Featured Post

This is the Kodak Moment for the Auto Industry

Plug-In Drivers Not Missin' the Piston Electric vehicles are here to stay. Their market acceptance is currently small but growing...

Sunday, October 23, 2022

Can You Hate Musk and Love Tesla?

I recently posted a story called "No Good Choices" about a friend who's shopping for an EV and he has dismissed Tesla as an option because he "does not like Musk's shenanigans on Twitter." During the discussion, I started defending Musk and it seemed like this was just causing a backfire effect, making him to further entrench in his disdain for the man. Clearly, a different tactic was needed. 

This got me wondering, how many other companies does he apply this "do I like the CEO" metric to? Does he research the CEO of Coke or Pepsi before having a cola? Does he look into the actions of Frito-Lay's president before eating Doritos? Probably not, but he's not required to do so.

Musk has leveraged his position to obtain a level of fame that few CEOs have achieved. This public image is, however, a two-edged sword. Combine this notoriety with Musk's unapologetic insolent Twitter persona and he is going to rub some people the wrong way.

So how did we get here?

I would argue that a personality like Musk's is the only type of leader that could have pulled off taking Tesla from zero to the big success that it is currently. A decade ago, Tesla's success was far from assured. It takes someone as stubborn and insolent as Musk to keep moving forward with a vision while the majority of the experts are saying that it is impossible and it's doomed to fail. When the experts repeatedly say there's no demand, when suppliers won't return your calls, when you have to risk your entire fortune to make payroll and build parts in-house because there's no other way to get completed cars out the door, you have to be obstinate to your core. When this was a requirement for success, to now expect Musk to be a "chill normal dude" is unrealistic. The trials that Tesla has faced nearly guarantee that the person at the head of the company will be obdurate.

This is not to excuse his behavior or to dismiss how some people may feel about his tweets. So what to do about the people that are triggered by Musk's online persona? Just give up on them? No. Anyone shopping for a car (or anything else), should buy a product that will meet their needs and bring them joy. If buying a Tesla would make someone feel like they are endorsing things that Musk has said that they don't agree with, then a Tesla would not bring them joy and they should buy something else. There are plenty of other people willing to buy Tesla's vehicles and there are EVs out there from other car companies that need customers too. However...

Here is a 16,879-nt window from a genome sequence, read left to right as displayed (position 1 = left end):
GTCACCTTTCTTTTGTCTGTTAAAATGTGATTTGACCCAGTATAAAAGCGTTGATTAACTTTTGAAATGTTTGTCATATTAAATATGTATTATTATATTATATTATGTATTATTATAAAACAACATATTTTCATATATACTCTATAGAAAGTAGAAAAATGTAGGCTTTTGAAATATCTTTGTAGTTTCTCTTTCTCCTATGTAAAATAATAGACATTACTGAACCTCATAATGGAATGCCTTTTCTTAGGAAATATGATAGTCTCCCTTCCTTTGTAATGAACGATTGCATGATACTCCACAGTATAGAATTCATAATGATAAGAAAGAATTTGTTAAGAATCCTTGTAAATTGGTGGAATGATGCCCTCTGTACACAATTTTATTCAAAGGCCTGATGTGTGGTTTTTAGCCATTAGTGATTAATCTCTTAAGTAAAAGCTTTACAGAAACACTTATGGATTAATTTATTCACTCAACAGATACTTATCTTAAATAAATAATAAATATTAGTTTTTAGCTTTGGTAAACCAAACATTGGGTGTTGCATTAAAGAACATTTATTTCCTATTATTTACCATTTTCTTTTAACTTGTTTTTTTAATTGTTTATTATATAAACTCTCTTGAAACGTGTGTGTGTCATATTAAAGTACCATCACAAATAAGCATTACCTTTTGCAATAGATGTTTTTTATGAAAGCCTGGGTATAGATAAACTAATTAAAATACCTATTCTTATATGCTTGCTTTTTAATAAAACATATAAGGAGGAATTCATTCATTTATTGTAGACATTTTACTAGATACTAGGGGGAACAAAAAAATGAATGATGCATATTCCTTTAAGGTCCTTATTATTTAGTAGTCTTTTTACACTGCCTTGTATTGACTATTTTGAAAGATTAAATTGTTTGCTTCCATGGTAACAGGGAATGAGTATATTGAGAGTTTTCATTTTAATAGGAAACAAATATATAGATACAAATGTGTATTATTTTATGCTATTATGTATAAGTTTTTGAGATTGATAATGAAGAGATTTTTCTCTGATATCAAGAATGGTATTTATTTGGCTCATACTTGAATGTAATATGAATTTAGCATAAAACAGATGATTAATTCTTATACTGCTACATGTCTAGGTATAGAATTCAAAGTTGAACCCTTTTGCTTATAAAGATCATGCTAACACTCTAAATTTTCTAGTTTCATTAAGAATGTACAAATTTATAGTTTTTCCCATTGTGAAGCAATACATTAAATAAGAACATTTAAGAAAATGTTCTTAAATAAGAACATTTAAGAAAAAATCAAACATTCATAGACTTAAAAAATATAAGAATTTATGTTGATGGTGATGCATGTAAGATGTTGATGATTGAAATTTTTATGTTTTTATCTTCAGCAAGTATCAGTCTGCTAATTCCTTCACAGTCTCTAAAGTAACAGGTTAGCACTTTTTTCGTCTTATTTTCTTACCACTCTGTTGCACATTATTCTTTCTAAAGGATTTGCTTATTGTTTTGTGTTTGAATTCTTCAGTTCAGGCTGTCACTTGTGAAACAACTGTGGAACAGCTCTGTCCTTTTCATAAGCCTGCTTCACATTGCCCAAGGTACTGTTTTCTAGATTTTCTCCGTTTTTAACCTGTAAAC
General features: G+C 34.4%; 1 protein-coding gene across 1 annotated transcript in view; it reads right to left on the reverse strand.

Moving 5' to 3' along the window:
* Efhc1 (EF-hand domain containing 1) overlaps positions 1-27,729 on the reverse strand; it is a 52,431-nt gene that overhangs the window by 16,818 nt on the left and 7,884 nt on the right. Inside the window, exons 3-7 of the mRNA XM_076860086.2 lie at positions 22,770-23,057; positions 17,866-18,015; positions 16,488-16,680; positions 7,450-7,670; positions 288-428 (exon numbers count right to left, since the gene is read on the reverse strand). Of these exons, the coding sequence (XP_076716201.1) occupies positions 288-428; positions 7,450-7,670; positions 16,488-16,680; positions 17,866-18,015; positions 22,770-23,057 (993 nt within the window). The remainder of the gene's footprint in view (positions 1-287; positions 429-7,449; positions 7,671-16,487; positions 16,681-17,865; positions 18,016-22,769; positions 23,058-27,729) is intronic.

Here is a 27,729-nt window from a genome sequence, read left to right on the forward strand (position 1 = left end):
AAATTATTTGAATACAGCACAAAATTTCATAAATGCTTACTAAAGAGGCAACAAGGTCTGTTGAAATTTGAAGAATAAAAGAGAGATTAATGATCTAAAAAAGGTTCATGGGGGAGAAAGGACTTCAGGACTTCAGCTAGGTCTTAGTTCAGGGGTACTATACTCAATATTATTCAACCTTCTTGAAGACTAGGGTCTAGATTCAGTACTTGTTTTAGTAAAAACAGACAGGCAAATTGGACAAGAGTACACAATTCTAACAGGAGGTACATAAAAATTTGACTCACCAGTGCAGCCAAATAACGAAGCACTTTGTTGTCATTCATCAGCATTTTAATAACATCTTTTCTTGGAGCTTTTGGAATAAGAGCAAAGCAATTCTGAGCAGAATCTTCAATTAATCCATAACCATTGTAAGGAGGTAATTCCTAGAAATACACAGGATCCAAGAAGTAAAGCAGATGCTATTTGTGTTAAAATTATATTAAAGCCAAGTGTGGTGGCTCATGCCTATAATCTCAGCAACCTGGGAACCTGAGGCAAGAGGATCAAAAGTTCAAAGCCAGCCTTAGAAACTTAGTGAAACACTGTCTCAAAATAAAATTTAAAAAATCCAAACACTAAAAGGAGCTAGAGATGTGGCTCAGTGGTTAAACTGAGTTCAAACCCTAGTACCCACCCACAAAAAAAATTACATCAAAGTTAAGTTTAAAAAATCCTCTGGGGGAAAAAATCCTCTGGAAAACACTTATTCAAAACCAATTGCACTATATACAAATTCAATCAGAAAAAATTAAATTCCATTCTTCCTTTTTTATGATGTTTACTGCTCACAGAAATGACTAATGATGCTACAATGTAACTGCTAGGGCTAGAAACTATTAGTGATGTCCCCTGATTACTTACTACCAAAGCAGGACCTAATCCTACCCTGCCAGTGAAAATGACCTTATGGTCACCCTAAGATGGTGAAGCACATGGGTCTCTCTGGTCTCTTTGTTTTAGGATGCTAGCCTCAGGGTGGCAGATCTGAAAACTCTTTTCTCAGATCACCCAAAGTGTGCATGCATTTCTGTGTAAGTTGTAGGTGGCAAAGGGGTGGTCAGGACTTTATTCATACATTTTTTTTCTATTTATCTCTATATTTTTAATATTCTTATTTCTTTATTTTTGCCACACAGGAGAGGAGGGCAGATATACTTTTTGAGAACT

I'd like to present the case that anyone shopping for an EV should buy the product that best fits their personal needs. Regardless of the company's history or the leadership. It is perfectly fine to buy a Tesla and disagree with Musk. Despite what you may have heard (and the behavior of some owners), it is not. a. cult.

When you are shopping for an EV, look at your budget, your requirements for range, passenger room, cargo space, recharging time, charging locations/network, performance, style...  and then buy the car that best fits your needs and budget; Tesla or not.

Should you avoid buying an EV from Volkswagen today because of the company's role in WWII or because of Diesel-gate? I'm sure there are people that avoid VW for these reasons and others. However, I would argue that buying an EV from VW is encouraging them to do the right thing going forward. It helps them put their Diesel products into their past. Look closely into any large company and you'll certainly find blemishes.

The real problem, IMHO, is not what someone tweeted yesterday, but our worldwide use of fossil fuels. Any EV placed in service today is one gas car off the road. As more and more renewable energy sources are added to the grid, these EVs become powered by those renewable sources. The transition of the world's vehicle fleet will take decades. We need to move quickly to a future free from fossil fuels. The transition of the world's electrical grids to 100% renewable will take decades. These decades-long transitions are time that we may not have to avoid the worst impacts of climate change. I find the fretting about who tweeted what about who to be rearranging deckchairs on the Titanic as it's sinking. 

No comments:

Post a Comment